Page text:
In a letter addressed to President Nana Akufo-Addo, Martin Amidu said his decision is to “enable Your Excellency to take steps to appoint a replacement to that position as required by law.”
He suggested that President Akufo-Addo has not been able to ensure his independence and freedom of action.
“The one condition upon which I accepted to be nominated as the Special Prosecutor when you invited me to your Office on 10th January 2018 was your firm promise to me that you will respect and ensure same by your Government for my independence and freedom of action as the Special Prosecutor,” he stated.
Citing an example of one of the triggers for his resignation and the decision to make it public, the former Attorney General said he has had a “traumatic experience” between 20th October 2020 and 2nd November 2020 after releasing his corruption risk assessment on Agyapa Royalties Limited Transactions.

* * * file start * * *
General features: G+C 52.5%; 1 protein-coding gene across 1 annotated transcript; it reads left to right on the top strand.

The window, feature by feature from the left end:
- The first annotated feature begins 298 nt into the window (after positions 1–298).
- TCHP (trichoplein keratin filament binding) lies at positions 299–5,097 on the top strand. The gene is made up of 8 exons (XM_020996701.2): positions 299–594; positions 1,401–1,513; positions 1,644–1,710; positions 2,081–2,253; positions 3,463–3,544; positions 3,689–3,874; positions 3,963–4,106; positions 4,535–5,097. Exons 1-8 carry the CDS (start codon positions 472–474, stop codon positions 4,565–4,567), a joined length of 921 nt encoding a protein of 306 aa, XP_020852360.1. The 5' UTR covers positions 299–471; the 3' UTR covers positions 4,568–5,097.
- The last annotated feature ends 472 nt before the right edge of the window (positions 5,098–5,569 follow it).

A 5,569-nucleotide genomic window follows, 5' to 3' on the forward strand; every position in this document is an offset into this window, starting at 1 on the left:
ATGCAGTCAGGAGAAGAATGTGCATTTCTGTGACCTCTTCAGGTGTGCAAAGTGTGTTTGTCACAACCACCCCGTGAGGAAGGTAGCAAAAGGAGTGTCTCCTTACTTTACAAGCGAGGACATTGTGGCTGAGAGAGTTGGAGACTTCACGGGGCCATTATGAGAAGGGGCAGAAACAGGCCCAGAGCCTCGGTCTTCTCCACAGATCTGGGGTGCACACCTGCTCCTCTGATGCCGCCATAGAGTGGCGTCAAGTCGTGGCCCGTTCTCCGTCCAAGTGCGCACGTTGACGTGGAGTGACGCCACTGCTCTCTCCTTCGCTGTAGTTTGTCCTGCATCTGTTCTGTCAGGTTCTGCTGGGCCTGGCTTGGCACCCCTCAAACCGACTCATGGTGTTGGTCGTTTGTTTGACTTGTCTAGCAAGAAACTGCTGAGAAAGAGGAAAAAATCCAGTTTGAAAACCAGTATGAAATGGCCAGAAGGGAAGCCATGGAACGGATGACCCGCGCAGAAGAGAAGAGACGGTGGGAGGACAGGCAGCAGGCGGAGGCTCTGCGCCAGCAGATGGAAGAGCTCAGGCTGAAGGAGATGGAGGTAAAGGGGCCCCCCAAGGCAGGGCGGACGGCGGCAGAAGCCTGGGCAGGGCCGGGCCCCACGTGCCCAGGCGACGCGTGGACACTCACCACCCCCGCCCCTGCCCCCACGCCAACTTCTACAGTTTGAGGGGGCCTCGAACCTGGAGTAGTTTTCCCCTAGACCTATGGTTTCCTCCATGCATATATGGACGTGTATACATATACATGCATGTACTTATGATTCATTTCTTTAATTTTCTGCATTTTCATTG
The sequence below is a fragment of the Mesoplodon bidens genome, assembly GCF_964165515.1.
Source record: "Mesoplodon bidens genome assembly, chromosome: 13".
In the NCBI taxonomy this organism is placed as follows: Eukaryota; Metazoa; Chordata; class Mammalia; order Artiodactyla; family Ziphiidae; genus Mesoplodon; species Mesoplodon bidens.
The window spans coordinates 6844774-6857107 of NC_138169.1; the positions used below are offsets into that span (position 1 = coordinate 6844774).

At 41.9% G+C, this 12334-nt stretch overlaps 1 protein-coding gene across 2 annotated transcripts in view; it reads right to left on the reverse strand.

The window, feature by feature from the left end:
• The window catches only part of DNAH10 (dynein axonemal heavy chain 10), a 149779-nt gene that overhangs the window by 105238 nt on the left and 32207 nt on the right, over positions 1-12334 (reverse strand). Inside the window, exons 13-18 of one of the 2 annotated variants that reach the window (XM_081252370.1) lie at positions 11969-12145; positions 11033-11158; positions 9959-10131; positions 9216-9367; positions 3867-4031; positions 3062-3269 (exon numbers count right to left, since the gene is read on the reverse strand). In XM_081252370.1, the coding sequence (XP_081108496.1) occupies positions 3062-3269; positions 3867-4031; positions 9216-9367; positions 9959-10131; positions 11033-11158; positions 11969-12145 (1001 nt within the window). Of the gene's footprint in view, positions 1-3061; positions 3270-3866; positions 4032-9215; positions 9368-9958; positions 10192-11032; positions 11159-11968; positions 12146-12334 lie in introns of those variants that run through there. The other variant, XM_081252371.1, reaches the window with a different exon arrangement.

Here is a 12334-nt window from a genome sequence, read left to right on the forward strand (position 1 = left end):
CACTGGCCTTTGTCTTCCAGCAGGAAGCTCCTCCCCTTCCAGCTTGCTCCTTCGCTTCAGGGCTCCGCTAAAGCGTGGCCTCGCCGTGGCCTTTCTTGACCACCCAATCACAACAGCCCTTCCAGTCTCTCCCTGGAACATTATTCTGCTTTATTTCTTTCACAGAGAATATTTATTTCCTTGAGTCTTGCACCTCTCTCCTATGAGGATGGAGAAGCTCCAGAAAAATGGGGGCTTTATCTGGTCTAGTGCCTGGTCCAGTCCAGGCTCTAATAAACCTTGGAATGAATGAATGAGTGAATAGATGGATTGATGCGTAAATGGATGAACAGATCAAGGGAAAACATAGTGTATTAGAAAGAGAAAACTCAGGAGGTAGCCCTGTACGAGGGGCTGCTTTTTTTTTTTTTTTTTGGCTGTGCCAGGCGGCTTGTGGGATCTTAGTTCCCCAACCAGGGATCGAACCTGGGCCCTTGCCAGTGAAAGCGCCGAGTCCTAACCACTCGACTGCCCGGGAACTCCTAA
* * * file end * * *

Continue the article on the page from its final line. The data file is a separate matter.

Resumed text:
He said while he believed that he was executing his mandate independently, the reactions he has received concerning the work makes him convinced that he was not expected to exercise his independence as a Special Prosecutor and that makes his work untenable.
“In undertaking the analysis of the risk of prevention of corruption and anti-corruption assessment I sincerely believed that I was executing an independent mandate under the Office of the Special Prosecutor, Act, 2017 (Act 959) and the Office of the Special Prosecutor (Operations) Regulations, 2018 (L. I. 2374).”
“The reaction I received for daring to produce the Agyapa Royalties Limited Transactions anti-corruption report convinces me beyond any reasonable doubt that I was not intended to exercise any independence as the Special Prosecutor in the prevention, investigation, prosecution, and recovery of assets of corruption. My position as the Special Prosecutor has consequently become clearly untenable,” Martin Amidu’s statement said.